We all know the reason why Android phones take much longer to get the latest software compared to iPhones. There are countless different Android hardware vendors out there who sell their phones through several different carriers. Both of these parties install their own software onto devices and when Google issues new software both carriers and OEMs need to test it out with their own apps before issuing an update. But we’re reaching the point where this system just isn’t going to work anymore.

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Over at Tom’s Hardware, Lucian Armasu explains why Google badly needs to fix the broken Android upgrade process that leaves users waiting for long periods of time for critical security patches. He persuasively argues that revelations about the critical Stagefright bug prove that the status quo is no longer acceptable.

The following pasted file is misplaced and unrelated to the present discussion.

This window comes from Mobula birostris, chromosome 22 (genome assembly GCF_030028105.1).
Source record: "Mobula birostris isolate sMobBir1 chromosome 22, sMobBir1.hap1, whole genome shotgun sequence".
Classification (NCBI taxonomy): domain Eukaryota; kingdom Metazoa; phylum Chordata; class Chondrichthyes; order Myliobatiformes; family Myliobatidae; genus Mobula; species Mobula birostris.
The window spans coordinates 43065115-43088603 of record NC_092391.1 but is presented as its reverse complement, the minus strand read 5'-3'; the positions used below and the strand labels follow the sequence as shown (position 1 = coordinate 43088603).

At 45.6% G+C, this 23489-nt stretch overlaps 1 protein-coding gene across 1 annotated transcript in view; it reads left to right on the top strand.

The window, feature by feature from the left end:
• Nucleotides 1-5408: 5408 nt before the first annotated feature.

“Apple, Microsoft and even the fragmented ‘Linux’ ecosystem all have a much better security update model than Android has right now,” he says. “In the Android ecosystem, the model seems to be companies fixing stuff whenever they feel like it, and if they feel like it. That’s a model that certainly can’t scale to billions of users — not without leaving a majority of them always vulnerable to some bug or another.”

Google’s latest move of getting some OEMs to sign up for a monthly security update program is too small of a step relative to what needs to be done. This is especially true when you consider that these monthly security updates in the United States will still have to go through mobile carriers for approval, which could still slow down the process.

At some point, says Armasu, Google will need to take charge of Android security updates whether carriers and OEMs like it or not. Given how slow Google has been in reacting to these kinds of issues, however, it seems such a major step is still likely years away.

Prior to joining BGR as News Editor, Brad Reed spent five years covering the wireless industry for Network World. His first smartphone was a BlackBerry but he has since become a loyal Android user.